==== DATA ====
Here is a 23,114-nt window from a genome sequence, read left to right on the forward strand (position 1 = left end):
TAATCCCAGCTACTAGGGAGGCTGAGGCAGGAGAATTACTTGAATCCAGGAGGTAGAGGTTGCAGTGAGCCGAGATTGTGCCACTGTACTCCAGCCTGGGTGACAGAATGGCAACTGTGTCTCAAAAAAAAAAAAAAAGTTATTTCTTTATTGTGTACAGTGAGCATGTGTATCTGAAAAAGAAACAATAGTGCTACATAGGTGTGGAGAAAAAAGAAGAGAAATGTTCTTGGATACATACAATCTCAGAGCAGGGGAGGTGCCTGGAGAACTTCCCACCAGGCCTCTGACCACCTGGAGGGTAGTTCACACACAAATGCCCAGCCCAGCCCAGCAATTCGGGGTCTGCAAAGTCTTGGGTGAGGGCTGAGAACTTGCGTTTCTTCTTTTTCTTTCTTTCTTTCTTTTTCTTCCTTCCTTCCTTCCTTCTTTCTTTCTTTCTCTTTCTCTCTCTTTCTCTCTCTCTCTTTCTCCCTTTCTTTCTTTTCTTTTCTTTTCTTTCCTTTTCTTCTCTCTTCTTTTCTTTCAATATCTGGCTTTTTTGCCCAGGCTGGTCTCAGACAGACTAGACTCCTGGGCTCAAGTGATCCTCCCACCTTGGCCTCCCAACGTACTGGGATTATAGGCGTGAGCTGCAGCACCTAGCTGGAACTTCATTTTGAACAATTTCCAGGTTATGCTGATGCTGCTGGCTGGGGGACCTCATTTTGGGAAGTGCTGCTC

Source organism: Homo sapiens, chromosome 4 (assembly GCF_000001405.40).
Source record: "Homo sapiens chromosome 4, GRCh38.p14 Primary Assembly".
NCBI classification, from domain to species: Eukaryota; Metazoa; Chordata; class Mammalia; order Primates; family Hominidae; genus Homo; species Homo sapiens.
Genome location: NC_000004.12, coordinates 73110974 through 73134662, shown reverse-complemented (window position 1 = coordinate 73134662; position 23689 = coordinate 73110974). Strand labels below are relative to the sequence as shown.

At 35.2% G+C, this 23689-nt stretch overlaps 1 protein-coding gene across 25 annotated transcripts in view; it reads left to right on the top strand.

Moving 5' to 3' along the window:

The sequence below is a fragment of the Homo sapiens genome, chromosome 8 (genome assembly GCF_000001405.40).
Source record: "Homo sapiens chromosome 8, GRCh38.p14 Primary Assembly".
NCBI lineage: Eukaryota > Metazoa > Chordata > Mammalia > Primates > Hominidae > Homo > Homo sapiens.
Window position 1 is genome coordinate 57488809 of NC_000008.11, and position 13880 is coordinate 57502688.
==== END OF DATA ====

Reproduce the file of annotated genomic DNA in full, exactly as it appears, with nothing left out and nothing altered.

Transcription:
Here is a 23,114-nt window from a genome sequence, read left to right on the forward strand (position 1 = left end):
TAATCCCAGCTACTAGGGAGGCTGAGGCAGGAGAATTACTTGAATCCAGGAGGTAGAGGTTGCAGTGAGCCGAGATTGTGCCACTGTACTCCAGCCTGGGTGACAGAATGGCAACTGTGTCTCAAAAAAAAAAAAAAAGTTATTTCTTTATTGTGTACAGTGAGCATGTGTATCTGAAAAAGAAACAATAGTGCTACATAGGTGTGGAGAAAAAAGAAGAGAAATGTTCTTGGATACATACAATCTCAGAGCAGGGGAGGTGCCTGGAGAACTTCCCACCAGGCCTCTGACCACCTGGAGGGTAGTTCACACACAAATGCCCAGCCCAGCCCAGCAATTCGGGGTCTGCAAAGTCTTGGGTGAGGGCTGAGAACTTGCGTTTCTTCTTTTTCTTTCTTTCTTTCTTTTTCTTCCTTCCTTCCTTCCTTCTTTCTTTCTTTCTCTTTCTCTCTCTTTCTCTCTCTCTCTTTCTCCCTTTCTTTCTTTTCTTTTCTTTTCTTTCCTTTTCTTCTCTCTTCTTTTCTTTCAATATCTGGCTTTTTTGCCCAGGCTGGTCTCAGACAGACTAGACTCCTGGGCTCAAGTGATCCTCCCACCTTGGCCTCCCAACGTACTGGGATTATAGGCGTGAGCTGCAGCACCTAGCTGGAACTTCATTTTGAACAATTTCCAGGTTATGCTGATGCTGCTGGCTGGGGGACCTCATTTTGGGAAGTGCTGCTC

Source organism: Homo sapiens, chromosome 4 (assembly GCF_000001405.40).
Source record: "Homo sapiens chromosome 4, GRCh38.p14 Primary Assembly".
NCBI classification, from domain to species: Eukaryota; Metazoa; Chordata; class Mammalia; order Primates; family Hominidae; genus Homo; species Homo sapiens.
Genome location: NC_000004.12, coordinates 73110974 through 73134662, shown reverse-complemented (window position 1 = coordinate 73134662; position 23689 = coordinate 73110974). Strand labels below are relative to the sequence as shown.

At 35.2% G+C, this 23689-nt stretch overlaps 1 protein-coding gene across 25 annotated transcripts in view; it reads left to right on the top strand.

Moving 5' to 3' along the window:

The sequence below is a fragment of the Homo sapiens genome, chromosome 8 (genome assembly GCF_000001405.40).
Source record: "Homo sapiens chromosome 8, GRCh38.p14 Primary Assembly".
NCBI lineage: Eukaryota > Metazoa > Chordata > Mammalia > Primates > Hominidae > Homo > Homo sapiens.
Window position 1 is genome coordinate 57488809 of NC_000008.11, and position 13880 is coordinate 57502688.